(Reuters Health) – Almost half of the people who followed Juul Labs Inc on Twitter last year were not old enough to legally purchase e-cigarettes in the United States, according to a study published on Monday.
A sign advertising Juul brand vaping products is seen outside a shop in Manhattan in New York City, New York, U.S., February 6, 2019. REUTERS/Mike Segar
Researchers analyzed data collected in April 2018 on public followers of Juul’s Twitter account (@JUULvapor) with at least one public tweet. About 45 percent of those who followed Juul were 13 to 17 years old, according to the study published online in JAMA Pediatrics.
Only 19 percent of Juul’s followers were at least 21. These findings from more than a year ago may not reflect what is happening on social media today.
The study was not a controlled experiment designed to prove whether or how following Juul directly impacts vaping habits. Other research has linked teen vaping to an increased risk of smoking cigarettes.
In a statement, Juul said it had questions about the study’s methodology, which it said “differs significantly” from data Twitter made available to the company. Juul also said that during the study timeframe it “proactively, manually blocked underage users from following our Twitter feed.”
The company said it conducted an analysis drawing from Twitter’s back-end data that found users between the ages of 13 and 17 made up 3.9% of Juul followers in May 2018.
“We do everything we can to prevent youth from engaging our company on Twitter,” Juul said.
Marlboro maker Altria Group bought a 35 percent stake in Juul for $12.8 billion in December.
As of May 17, fourteen U.S. states have raised the tobacco sale age to 21, along with at least 470 localities, according to the Campaign for Tobacco-Free Kids.
The FDA in March proposed new age verification rules for retail and online sales of e-cigarettes in flavors like mango and cucumber that appeal predominantly to minors.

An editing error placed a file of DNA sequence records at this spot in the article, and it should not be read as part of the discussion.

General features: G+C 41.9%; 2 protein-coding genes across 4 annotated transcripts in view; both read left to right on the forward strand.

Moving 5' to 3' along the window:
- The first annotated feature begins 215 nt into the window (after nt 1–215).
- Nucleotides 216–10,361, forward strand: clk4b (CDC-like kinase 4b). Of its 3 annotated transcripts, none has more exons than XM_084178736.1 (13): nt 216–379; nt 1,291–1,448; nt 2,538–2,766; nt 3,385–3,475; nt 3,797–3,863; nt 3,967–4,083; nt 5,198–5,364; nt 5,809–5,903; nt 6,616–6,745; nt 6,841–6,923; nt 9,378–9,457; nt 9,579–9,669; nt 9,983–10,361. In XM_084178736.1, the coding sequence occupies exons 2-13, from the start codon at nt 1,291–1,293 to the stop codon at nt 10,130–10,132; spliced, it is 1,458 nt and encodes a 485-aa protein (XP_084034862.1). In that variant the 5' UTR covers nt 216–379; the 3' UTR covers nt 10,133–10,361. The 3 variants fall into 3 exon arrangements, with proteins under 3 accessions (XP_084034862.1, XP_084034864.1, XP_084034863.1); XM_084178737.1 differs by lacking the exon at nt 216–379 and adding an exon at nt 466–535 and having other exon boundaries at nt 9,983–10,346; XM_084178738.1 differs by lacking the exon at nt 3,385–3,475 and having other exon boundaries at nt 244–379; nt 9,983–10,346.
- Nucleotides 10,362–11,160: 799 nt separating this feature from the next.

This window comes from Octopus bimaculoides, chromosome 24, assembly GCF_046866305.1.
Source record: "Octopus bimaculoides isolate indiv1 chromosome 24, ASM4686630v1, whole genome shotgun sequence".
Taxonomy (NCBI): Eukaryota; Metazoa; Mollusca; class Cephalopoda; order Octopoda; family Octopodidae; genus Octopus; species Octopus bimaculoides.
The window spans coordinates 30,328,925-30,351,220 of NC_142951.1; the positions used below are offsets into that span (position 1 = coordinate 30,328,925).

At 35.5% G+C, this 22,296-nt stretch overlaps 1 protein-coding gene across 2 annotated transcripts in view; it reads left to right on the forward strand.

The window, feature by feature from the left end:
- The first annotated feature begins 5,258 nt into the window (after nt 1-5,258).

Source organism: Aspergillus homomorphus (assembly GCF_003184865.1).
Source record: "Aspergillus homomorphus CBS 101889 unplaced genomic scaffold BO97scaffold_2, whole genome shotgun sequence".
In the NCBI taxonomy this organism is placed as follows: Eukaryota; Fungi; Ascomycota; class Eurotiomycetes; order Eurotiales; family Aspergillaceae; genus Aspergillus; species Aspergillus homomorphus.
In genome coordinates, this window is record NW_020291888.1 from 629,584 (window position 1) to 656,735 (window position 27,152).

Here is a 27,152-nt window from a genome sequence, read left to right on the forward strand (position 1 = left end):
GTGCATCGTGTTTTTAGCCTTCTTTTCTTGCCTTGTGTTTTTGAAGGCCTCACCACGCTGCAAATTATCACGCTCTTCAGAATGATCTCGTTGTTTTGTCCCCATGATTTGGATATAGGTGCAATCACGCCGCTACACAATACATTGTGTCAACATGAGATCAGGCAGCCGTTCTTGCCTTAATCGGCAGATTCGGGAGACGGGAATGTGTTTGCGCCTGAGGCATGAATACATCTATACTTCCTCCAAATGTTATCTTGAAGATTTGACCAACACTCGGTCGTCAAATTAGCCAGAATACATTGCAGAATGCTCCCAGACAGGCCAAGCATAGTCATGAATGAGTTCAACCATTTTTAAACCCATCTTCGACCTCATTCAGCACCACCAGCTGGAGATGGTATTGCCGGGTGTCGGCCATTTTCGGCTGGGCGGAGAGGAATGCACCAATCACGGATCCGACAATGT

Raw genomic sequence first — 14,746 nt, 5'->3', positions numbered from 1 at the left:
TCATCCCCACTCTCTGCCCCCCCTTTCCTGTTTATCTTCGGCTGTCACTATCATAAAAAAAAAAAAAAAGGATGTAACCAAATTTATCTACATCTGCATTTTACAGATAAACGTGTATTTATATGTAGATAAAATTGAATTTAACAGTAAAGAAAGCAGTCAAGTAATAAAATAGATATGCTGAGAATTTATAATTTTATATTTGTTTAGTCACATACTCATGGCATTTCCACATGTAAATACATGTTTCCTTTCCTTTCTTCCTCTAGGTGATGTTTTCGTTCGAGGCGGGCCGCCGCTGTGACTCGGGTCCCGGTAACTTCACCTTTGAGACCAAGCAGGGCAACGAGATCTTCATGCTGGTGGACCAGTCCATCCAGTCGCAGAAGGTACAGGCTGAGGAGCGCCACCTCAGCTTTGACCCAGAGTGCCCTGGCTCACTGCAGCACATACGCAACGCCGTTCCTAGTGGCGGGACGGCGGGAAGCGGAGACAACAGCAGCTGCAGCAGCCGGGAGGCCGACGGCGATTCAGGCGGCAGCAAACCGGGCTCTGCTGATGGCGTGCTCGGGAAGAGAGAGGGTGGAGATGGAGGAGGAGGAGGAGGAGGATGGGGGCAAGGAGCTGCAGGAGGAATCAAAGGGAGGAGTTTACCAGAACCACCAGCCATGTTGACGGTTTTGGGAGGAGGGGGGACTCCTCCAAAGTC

Juul has said it intends for its products to be a replacement for adults who smoke cigarettes. It said in November it was shutting down channels on Instagram and Facebook and that it would pull many flavors popular among teens from stores. [nL2N1XO1I6]
The number of tweets about Juul rose dramatically from 2015 to 2017, corresponding with a sharp rise in Juul’s retail sales, researchers reported in JAMA Pediatrics.
Online conversations about Juul were rarely about smoking cessation and focused on how to use and purchase Juul devices, which look like a USB flash drive and vaporize a flavored liquid containing nicotine.
“When teens are exposed to tobacco marketing, they are more likely to have a positive affinity to the brand, more favorable attitudes about tobacco use, and greater perceptions that tobacco use is normative,” said lead study author Annice Kim of RTI International in Triangle Park, North Carolina. (here)
Last year, an estimated 3.8 million middle and high school students used e-cigarettes, up from 2.1 million in 2017, according to the U.S. Centers for Disease Control and Prevention.
“Vaping generally contains fewer toxic chemicals than the deleterious mix of chemicals in smoke from combustible cigarettes,” said Jon-Patrick Allem, an e-cigarette researcher at the Keck School of Medicine at the University of Southern California in Los Angeles.
“However, vaping is not harmless,” said Allem, who was not involved in the JAMA Pediatrics study. Allem said e-cigarettes have been found to contain harmful substances including nicotine, metals like lead, and cancer-causing agents.
Editing by Vanessa O’Connell and Meredith Mazzilli
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